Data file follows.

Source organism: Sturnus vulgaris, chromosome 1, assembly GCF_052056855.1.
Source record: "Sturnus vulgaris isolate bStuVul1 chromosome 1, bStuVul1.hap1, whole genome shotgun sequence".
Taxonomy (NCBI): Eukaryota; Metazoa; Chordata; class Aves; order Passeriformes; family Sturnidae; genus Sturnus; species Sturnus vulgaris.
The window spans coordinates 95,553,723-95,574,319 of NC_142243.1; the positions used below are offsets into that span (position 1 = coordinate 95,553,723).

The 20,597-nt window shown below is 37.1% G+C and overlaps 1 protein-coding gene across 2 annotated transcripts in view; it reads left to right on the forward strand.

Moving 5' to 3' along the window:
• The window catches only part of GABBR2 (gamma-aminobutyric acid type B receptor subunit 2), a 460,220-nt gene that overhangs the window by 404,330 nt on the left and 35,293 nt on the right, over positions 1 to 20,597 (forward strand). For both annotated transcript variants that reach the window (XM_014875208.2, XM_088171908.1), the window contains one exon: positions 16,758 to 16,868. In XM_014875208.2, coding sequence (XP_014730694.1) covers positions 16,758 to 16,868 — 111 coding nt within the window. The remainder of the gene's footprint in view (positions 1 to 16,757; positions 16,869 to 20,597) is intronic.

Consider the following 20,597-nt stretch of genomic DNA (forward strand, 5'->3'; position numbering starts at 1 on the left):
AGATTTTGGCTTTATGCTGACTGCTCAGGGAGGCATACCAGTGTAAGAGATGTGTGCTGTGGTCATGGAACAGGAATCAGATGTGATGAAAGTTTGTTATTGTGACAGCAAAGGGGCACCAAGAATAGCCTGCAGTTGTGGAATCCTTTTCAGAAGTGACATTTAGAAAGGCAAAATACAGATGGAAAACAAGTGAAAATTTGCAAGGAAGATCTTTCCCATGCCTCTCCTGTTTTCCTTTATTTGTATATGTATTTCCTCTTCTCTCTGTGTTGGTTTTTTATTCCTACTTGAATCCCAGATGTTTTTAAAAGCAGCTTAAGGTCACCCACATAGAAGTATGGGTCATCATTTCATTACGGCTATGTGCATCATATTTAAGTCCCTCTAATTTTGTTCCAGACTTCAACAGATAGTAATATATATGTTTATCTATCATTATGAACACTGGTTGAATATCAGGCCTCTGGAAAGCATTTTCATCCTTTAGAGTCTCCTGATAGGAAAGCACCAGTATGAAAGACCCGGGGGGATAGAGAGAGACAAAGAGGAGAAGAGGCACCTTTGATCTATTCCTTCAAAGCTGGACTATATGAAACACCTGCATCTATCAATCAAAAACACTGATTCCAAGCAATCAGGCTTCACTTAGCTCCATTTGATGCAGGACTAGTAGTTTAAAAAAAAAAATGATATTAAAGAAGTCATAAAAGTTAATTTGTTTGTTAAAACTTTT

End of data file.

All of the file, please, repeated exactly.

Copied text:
Source organism: Sturnus vulgaris, chromosome 1, assembly GCF_052056855.1.
Source record: "Sturnus vulgaris isolate bStuVul1 chromosome 1, bStuVul1.hap1, whole genome shotgun sequence".
Taxonomy (NCBI): Eukaryota; Metazoa; Chordata; class Aves; order Passeriformes; family Sturnidae; genus Sturnus; species Sturnus vulgaris.
The window spans coordinates 95,553,723-95,574,319 of NC_142243.1; the positions used below are offsets into that span (position 1 = coordinate 95,553,723).

The 20,597-nt window shown below is 37.1% G+C and overlaps 1 protein-coding gene across 2 annotated transcripts in view; it reads left to right on the forward strand.

Moving 5' to 3' along the window:
• The window catches only part of GABBR2 (gamma-aminobutyric acid type B receptor subunit 2), a 460,220-nt gene that overhangs the window by 404,330 nt on the left and 35,293 nt on the right, over positions 1 to 20,597 (forward strand). For both annotated transcript variants that reach the window (XM_014875208.2, XM_088171908.1), the window contains one exon: positions 16,758 to 16,868. In XM_014875208.2, coding sequence (XP_014730694.1) covers positions 16,758 to 16,868 — 111 coding nt within the window. The remainder of the gene's footprint in view (positions 1 to 16,757; positions 16,869 to 20,597) is intronic.

Consider the following 20,597-nt stretch of genomic DNA (forward strand, 5'->3'; position numbering starts at 1 on the left):
AGATTTTGGCTTTATGCTGACTGCTCAGGGAGGCATACCAGTGTAAGAGATGTGTGCTGTGGTCATGGAACAGGAATCAGATGTGATGAAAGTTTGTTATTGTGACAGCAAAGGGGCACCAAGAATAGCCTGCAGTTGTGGAATCCTTTTCAGAAGTGACATTTAGAAAGGCAAAATACAGATGGAAAACAAGTGAAAATTTGCAAGGAAGATCTTTCCCATGCCTCTCCTGTTTTCCTTTATTTGTATATGTATTTCCTCTTCTCTCTGTGTTGGTTTTTTATTCCTACTTGAATCCCAGATGTTTTTAAAAGCAGCTTAAGGTCACCCACATAGAAGTATGGGTCATCATTTCATTACGGCTATGTGCATCATATTTAAGTCCCTCTAATTTTGTTCCAGACTTCAACAGATAGTAATATATATGTTTATCTATCATTATGAACACTGGTTGAATATCAGGCCTCTGGAAAGCATTTTCATCCTTTAGAGTCTCCTGATAGGAAAGCACCAGTATGAAAGACCCGGGGGGATAGAGAGAGACAAAGAGGAGAAGAGGCACCTTTGATCTATTCCTTCAAAGCTGGACTATATGAAACACCTGCATCTATCAATCAAAAACACTGATTCCAAGCAATCAGGCTTCACTTAGCTCCATTTGATGCAGGACTAGTAGTTTAAAAAAAAAAATGATATTAAAGAAGTCATAAAAGTTAATTTGTTTGTTAAAACTTTT